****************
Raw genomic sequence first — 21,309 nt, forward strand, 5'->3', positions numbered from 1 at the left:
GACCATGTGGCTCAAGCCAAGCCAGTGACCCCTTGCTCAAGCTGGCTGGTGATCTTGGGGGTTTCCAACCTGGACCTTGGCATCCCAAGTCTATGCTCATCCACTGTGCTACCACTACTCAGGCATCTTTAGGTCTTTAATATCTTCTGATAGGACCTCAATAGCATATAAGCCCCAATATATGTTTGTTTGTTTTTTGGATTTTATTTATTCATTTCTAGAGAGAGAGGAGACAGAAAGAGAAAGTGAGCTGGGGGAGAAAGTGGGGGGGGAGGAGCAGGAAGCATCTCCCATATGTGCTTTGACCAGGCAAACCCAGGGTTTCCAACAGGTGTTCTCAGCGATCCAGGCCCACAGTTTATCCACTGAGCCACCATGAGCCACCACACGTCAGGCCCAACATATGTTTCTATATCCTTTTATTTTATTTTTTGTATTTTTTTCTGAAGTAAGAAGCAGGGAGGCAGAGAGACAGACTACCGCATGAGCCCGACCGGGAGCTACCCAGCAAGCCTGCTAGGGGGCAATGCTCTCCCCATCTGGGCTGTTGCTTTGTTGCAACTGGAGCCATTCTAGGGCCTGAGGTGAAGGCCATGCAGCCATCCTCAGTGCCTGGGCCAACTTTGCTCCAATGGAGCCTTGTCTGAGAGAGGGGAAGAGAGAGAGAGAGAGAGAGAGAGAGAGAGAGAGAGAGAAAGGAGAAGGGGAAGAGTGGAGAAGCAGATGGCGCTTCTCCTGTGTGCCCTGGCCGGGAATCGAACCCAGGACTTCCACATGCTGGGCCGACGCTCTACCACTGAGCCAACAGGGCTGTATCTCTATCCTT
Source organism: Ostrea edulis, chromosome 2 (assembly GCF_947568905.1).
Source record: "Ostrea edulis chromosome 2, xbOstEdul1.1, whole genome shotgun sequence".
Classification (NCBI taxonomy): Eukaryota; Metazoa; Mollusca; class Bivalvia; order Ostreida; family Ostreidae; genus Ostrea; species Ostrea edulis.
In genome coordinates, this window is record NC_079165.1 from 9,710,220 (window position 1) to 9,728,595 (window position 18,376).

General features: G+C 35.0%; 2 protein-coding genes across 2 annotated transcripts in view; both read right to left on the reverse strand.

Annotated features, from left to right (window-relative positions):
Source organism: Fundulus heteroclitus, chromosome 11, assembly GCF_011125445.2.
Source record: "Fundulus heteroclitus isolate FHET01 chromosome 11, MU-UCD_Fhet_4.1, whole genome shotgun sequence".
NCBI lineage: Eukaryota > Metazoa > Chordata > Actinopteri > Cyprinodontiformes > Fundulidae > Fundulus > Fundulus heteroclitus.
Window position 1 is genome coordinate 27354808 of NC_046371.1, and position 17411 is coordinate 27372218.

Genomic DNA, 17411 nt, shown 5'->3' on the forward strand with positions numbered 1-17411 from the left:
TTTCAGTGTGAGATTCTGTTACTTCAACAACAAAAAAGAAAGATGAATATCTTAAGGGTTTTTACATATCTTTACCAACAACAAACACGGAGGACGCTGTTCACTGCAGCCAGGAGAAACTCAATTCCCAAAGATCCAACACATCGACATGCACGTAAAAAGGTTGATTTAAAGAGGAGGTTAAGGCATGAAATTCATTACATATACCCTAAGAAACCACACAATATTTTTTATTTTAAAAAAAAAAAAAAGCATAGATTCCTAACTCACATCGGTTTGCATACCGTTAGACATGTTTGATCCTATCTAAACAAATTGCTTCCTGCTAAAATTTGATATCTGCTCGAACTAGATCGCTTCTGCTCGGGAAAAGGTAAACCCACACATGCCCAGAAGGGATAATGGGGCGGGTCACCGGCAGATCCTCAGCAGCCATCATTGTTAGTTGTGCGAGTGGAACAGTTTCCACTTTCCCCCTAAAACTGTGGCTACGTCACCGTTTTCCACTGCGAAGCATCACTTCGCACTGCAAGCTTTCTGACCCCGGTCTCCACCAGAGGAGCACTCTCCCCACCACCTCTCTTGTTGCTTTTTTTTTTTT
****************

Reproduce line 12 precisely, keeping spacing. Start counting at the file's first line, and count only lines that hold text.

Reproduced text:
Window position 1 is genome coordinate 27354808 of NC_046371.1, and position 17411 is coordinate 27372218.